What is a hybrid cloud? Pros and cons

The hybrid cloud market is one fastest growing on the IT infrastructure solutions market. According to a study by Mordor Intelligence, this market is expected to grow from $129.43 billion to $348.53 billion by 2028. In this article, we will explore what hybrid clouds are and why more and more companies choose these solutions.

Hybrid cloud market

How does a hybrid cloud work?

A hybrid cloud is a type of IT infrastructure that combines multiple types of computing platforms. For example, such a solution might consist of a public cloud and a local server infrastructure, or it could involve multiple clouds. In a hybrid infrastructure, these platforms are part of an integrated system.

Multicloud and hybrid cloud are similar terms but not synonyms. Multicloud always involve the integration of platforms and services from different providers. Any multicloud can be called hybrid, but not the other way around.

Each infrastructure platform has its advantages - public clouds make it easy to adapt resources to current workloads, private clouds offer data security, and local solutions provide maximal control over data and hardware. A hybrid cloud is a way to enjoy all of these advantages at the same time.

In a hybrid cloud, it's easy to move data and balance workloads between different platforms. For example, you can develop an app in your local infrastructure and test it in the cloud, or you can migrate a large project to a platform with more available resources. Doing this with separate infrastructures would require a complex migration process.

How hybrid clouds work

Full migration to the cloud is just one way to modernize your IT infrastructure. Hybrid clouds are gaining popularity, while traditional outsourcing is becoming less common. If your company’s local infrastructure is still relevant and does its job, there is no need to abandon it. You can expand the system by integrating it with other platforms. This approach not only adds computing power but also expands the available functionality.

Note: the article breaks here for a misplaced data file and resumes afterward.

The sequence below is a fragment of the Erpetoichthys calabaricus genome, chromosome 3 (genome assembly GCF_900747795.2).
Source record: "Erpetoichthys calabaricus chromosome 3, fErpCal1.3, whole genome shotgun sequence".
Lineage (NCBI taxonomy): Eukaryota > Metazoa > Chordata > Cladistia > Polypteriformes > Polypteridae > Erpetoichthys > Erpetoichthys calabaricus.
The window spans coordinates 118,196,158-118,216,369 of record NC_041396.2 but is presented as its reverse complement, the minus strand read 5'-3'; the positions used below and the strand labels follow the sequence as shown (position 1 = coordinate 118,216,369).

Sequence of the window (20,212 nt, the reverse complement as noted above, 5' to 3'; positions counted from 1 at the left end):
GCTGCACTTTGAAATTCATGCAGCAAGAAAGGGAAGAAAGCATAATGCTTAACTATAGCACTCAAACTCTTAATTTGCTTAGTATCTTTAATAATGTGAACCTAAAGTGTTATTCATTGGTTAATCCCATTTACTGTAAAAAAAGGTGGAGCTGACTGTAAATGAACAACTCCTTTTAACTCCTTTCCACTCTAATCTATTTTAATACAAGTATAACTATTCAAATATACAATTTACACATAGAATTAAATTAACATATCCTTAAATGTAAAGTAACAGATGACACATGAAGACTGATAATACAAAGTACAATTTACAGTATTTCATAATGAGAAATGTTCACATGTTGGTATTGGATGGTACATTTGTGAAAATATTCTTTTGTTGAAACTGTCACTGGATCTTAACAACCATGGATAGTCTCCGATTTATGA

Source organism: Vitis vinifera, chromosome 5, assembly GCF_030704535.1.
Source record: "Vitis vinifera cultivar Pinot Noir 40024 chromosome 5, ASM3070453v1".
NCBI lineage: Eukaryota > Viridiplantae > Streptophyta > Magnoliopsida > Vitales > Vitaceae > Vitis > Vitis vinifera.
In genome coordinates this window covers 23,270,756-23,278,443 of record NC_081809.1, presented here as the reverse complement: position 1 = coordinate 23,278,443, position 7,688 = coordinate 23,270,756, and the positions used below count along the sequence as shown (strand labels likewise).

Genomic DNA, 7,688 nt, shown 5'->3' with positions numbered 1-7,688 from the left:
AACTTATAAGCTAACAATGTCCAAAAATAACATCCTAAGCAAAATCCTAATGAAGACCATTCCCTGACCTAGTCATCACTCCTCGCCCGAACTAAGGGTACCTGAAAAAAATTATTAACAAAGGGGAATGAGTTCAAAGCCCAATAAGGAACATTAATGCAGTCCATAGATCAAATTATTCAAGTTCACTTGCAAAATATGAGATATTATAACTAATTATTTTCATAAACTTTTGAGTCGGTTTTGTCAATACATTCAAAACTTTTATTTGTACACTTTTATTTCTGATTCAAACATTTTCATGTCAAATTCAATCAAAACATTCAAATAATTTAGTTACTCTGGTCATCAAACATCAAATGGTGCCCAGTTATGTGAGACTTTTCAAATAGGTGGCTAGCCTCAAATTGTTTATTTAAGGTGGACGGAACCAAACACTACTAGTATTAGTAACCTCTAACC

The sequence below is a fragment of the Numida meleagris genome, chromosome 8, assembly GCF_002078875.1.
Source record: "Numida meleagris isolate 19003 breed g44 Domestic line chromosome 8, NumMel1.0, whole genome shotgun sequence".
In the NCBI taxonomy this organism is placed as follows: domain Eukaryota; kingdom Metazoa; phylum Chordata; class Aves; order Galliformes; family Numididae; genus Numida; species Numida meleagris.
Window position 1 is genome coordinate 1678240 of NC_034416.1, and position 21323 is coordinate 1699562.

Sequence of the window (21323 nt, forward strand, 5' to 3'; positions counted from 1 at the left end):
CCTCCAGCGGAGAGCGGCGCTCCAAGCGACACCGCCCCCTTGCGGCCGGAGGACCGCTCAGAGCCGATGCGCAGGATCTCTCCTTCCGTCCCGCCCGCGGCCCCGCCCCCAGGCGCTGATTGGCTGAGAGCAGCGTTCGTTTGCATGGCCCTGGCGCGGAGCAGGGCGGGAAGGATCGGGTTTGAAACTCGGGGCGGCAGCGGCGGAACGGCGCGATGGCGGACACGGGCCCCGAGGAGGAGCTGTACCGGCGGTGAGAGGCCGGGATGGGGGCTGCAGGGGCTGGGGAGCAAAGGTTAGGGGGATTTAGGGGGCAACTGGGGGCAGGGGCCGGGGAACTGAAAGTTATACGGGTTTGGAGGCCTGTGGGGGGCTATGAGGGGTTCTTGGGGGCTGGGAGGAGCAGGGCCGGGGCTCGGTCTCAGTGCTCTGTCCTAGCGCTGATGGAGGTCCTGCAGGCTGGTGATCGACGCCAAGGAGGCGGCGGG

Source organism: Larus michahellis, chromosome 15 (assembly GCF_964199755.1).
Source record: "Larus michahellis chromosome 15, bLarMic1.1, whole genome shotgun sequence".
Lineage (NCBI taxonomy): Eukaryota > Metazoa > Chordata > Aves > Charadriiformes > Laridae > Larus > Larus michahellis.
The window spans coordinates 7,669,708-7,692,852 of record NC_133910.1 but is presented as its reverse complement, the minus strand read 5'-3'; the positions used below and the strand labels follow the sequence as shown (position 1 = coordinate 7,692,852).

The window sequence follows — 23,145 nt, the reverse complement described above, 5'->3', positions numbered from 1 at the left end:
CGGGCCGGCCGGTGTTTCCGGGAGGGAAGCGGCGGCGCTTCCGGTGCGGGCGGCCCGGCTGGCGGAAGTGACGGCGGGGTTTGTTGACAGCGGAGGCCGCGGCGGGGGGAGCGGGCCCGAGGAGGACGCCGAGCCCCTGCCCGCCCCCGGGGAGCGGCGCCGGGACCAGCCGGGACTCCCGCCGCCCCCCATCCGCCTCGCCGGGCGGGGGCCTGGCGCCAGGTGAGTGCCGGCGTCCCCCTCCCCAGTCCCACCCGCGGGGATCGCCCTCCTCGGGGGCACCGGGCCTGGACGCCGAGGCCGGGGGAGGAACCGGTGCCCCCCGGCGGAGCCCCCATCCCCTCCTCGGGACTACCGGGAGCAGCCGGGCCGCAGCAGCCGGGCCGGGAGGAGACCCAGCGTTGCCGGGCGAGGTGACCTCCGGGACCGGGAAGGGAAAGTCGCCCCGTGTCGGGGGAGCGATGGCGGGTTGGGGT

The COVID-19 pandemic has been a factor in the growing popularity of hybrid clouds. Many U.S. businesses are taking the experience of operating during lockdowns into account in their cloud strategies.

The flexibility of hybrid infrastructure is another significant factor in the popularity of this solution. In practice, this means the ability to choose the optimal environment for any task, scale resources, and strategically develop the infrastructure. The ability to instantly deploy virtual machines for urgent tasks eliminates the need to purchase equipment for local infrastructure. This way, you can invest in your own servers only when it is justified by actual business development.

The question of security and data control motivates some companies to refrain from outsourcing their IT infrastructure. In such cases, these same companies miss out on several advantages offered by professional service providers. Hybrid infrastructure allows businesses to implement cloud solutions without becoming completely dependent on the service provider.

The IT infrastructure of a modern company is a tool that must solve a wide range of tasks. This system should protect data, quickly adapt to new workloads, ensure stable access to products and business apps, and so on. The more processes and workloads, the more sense it makes to distribute them among different solutions.

The popularity of hybrid clouds

You work with legacy systems

There are cases where businesses refrain from migrating to the cloud because they work software that is incompatible with cloud solutions. To reap the benefits of the cloud, you'd have to give up critical tools and find replacements. Meanwhile, you might benefit from using a public cloud, especially if you need flexibility. A hybrid cloud allows you to integrate existing tools with a new platform, expanding your IT infrastructure rather than replacing it.

You work with unpredictable workloads